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Why I Took Adderall for My ADHD

...And why I stopped.

By Samuel MartinPublished 7 years ago 7 min read
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Me at age 10 and then 8 years later

I was homeless at 18, meaning I was still quite interested in drugs, due to my age and situation. Not "hard drugs" like opiates and narcotics, rather legal (controlled) prescription medications. I had smoked marijuana at the age of 15 during my sophomore year of high school. That being a young age for a boy living in a wealthy household. Of course I can only assume.

To get to the point, I grew up on drugs during most of my high school career. Mollies, edibles, Ketamine (once and never again), you name it. I was down for all that. As long as it wasn't addictive according to my state of mind. My girlfriends and friends would never know, only those who were on Skype and Discord would receive this knowledge of me.

June 2017, I have since graduated. I have, at this point, stopped partying and having fun with thyself. I would now think only to take the medication I was prescribed. That being Celexa, which I must warn you, it's a hardcore anti-depressant, and Abilify, another rather extreme anti-depressant. For some reason I didn't feel a single difference in my mood. Even now, still taking these drugs, I won't truly notice anything until I stop consuming them.

My 4th job, I was looking for any position. I was homeless and begging for any chance to make money. I thought to myself, "I can basically show up drunk and they won't even think to notice." I was so wrong.

I showed up for a "practical interview" and the chef had told me that I was only working for 3 hours, unpaid, but with a free burger. I was like, "Alright, I'm down for that burger." It was most likely the worst 3 hours I've ever worked.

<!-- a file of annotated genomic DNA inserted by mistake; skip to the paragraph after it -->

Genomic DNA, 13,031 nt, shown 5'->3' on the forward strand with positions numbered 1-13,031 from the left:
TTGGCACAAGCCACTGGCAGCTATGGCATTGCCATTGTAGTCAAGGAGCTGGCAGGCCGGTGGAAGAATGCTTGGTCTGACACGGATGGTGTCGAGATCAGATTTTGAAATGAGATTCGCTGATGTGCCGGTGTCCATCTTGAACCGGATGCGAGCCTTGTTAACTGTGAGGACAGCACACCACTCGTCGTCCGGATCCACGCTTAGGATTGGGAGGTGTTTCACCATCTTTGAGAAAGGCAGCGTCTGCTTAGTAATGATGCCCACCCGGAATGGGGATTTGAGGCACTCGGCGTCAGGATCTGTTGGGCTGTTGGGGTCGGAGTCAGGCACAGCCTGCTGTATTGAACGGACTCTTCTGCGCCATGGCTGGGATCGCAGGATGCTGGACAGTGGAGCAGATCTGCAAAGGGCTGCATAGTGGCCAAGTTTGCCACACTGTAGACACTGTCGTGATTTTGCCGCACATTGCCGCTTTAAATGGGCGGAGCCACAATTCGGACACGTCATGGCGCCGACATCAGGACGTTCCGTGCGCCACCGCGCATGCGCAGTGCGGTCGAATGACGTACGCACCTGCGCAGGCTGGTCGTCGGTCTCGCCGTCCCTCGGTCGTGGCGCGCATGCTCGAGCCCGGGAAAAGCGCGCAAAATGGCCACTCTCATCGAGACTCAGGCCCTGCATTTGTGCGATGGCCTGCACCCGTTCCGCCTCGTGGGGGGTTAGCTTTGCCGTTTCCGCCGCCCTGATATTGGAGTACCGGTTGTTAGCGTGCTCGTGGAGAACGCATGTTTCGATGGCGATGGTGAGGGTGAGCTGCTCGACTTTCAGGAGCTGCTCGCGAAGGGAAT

I came back to the shelter I was staying at and was so overworked.

3 days later and some long hard days gone by, one of the other "inmates" at the shelter I invited for an interview at my current work. They needed people and I saw him mop the hell out of the kitchen floor. He never came across as a guy who would have ADHD, OCD, whatever, all he did was talk real fast.

He went to work the next day, and came to me saying that he got the job and he was going to have a practical interview much like mine. I said "great" and continued to wash plates and pans. I was very distracted however, when he pulled something out of his pocket, it looked like something he or a dealer may have wrapped with brown paper towel. Me, being my junkie self, asked him what was up.

Oh, I just grabbed some of my prescription from my bag and wrapped it up. I've got ADHD and I wasn't sure if I could bring Adderall to work.

Immediately I thought to myself "man this could be on hell of a fun time" so I straight up asked him if I could get in on that. He told me, "Sure" and uncapped the pill. To be quite frank, I thought it would have been far more of a hassle to get some. When he handed the quarter inch half tablet, he said to me, "Take the little dot things and pour 'em on your tongue." That's exactly what I did.